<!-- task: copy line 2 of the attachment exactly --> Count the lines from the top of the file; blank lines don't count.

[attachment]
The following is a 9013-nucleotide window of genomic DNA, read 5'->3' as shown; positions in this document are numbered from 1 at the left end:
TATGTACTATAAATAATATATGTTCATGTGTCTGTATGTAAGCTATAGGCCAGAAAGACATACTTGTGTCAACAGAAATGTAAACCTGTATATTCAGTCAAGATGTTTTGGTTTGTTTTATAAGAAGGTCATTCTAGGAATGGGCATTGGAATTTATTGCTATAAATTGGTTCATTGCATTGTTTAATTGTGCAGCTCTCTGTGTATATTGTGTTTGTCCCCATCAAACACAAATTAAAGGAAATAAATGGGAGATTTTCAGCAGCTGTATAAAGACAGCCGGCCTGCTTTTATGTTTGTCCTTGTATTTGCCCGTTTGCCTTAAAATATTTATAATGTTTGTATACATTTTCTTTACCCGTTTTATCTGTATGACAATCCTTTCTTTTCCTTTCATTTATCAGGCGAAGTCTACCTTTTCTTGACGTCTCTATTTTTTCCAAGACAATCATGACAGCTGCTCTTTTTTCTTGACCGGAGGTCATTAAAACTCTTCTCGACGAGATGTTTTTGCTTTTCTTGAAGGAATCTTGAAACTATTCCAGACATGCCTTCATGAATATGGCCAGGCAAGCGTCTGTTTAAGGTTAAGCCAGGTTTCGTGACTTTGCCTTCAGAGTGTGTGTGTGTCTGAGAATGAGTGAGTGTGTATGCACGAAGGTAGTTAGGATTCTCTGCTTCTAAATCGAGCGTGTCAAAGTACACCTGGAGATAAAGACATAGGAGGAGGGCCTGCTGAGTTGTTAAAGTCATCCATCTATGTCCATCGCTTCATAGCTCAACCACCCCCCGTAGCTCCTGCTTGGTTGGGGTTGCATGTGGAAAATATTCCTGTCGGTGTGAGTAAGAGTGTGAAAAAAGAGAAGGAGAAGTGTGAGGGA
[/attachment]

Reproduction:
TATGTACTATAAATAATATATGTTCATGTGTCTGTATGTAAGCTATAGGCCAGAAAGACATACTTGTGTCAACAGAAATGTAAACCTGTATATTCAGTCAAGATGTTTTGGTTTGTTTTATAAGAAGGTCATTCTAGGAATGGGCATTGGAATTTATTGCTATAAATTGGTTCATTGCATTGTTTAATTGTGCAGCTCTCTGTGTATATTGTGTTTGTCCCCATCAAACACAAATTAAAGGAAATAAATGGGAGATTTTCAGCAGCTGTATAAAGACAGCCGGCCTGCTTTTATGTTTGTCCTTGTATTTGCCCGTTTGCCTTAAAATATTTATAATGTTTGTATACATTTTCTTTACCCGTTTTATCTGTATGACAATCCTTTCTTTTCCTTTCATTTATCAGGCGAAGTCTACCTTTTCTTGACGTCTCTATTTTTTCCAAGACAATCATGACAGCTGCTCTTTTTTCTTGACCGGAGGTCATTAAAACTCTTCTCGACGAGATGTTTTTGCTTTTCTTGAAGGAATCTTGAAACTATTCCAGACATGCCTTCATGAATATGGCCAGGCAAGCGTCTGTTTAAGGTTAAGCCAGGTTTCGTGACTTTGCCTTCAGAGTGTGTGTGTGTCTGAGAATGAGTGAGTGTGTATGCACGAAGGTAGTTAGGATTCTCTGCTTCTAAATCGAGCGTGTCAAAGTACACCTGGAGATAAAGACATAGGAGGAGGGCCTGCTGAGTTGTTAAAGTCATCCATCTATGTCCATCGCTTCATAGCTCAACCACCCCCCGTAGCTCCTGCTTGGTTGGGGTTGCATGTGGAAAATATTCCTGTCGGTGTGAGTAAGAGTGTGAAAAAAGAGAAGGAGAAGTGTGAGGGA